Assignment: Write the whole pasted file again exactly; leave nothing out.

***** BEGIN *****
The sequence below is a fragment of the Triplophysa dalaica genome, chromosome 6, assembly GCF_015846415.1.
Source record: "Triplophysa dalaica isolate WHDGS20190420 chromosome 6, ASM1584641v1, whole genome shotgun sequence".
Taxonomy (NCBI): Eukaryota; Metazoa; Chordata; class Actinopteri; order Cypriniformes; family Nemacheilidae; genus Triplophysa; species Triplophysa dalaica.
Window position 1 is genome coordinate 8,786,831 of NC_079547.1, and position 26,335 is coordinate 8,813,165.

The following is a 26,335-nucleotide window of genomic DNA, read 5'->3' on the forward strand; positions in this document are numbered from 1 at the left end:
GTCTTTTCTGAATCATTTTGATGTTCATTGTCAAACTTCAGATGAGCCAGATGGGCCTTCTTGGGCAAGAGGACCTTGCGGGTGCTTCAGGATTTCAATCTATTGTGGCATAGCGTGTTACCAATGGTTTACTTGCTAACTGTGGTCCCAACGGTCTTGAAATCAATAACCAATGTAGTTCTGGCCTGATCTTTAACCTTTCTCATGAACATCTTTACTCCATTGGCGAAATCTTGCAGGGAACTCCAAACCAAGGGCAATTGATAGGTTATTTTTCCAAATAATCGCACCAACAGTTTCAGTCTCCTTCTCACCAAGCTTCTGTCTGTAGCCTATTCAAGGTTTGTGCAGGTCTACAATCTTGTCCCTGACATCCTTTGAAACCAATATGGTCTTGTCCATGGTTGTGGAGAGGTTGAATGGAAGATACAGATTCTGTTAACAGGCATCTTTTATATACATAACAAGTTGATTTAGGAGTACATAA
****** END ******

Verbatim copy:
The sequence below is a fragment of the Triplophysa dalaica genome, chromosome 6, assembly GCF_015846415.1.
Source record: "Triplophysa dalaica isolate WHDGS20190420 chromosome 6, ASM1584641v1, whole genome shotgun sequence".
Taxonomy (NCBI): Eukaryota; Metazoa; Chordata; class Actinopteri; order Cypriniformes; family Nemacheilidae; genus Triplophysa; species Triplophysa dalaica.
Window position 1 is genome coordinate 8,786,831 of NC_079547.1, and position 26,335 is coordinate 8,813,165.

The following is a 26,335-nucleotide window of genomic DNA, read 5'->3' on the forward strand; positions in this document are numbered from 1 at the left end:
GTCTTTTCTGAATCATTTTGATGTTCATTGTCAAACTTCAGATGAGCCAGATGGGCCTTCTTGGGCAAGAGGACCTTGCGGGTGCTTCAGGATTTCAATCTATTGTGGCATAGCGTGTTACCAATGGTTTACTTGCTAACTGTGGTCCCAACGGTCTTGAAATCAATAACCAATGTAGTTCTGGCCTGATCTTTAACCTTTCTCATGAACATCTTTACTCCATTGGCGAAATCTTGCAGGGAACTCCAAACCAAGGGCAATTGATAGGTTATTTTTCCAAATAATCGCACCAACAGTTTCAGTCTCCTTCTCACCAAGCTTCTGTCTGTAGCCTATTCAAGGTTTGTGCAGGTCTACAATCTTGTCCCTGACATCCTTTGAAACCAATATGGTCTTGTCCATGGTTGTGGAGAGGTTGAATGGAAGATACAGATTCTGTTAACAGGCATCTTTTATATACATAACAAGTTGATTTAGGAGTACATAA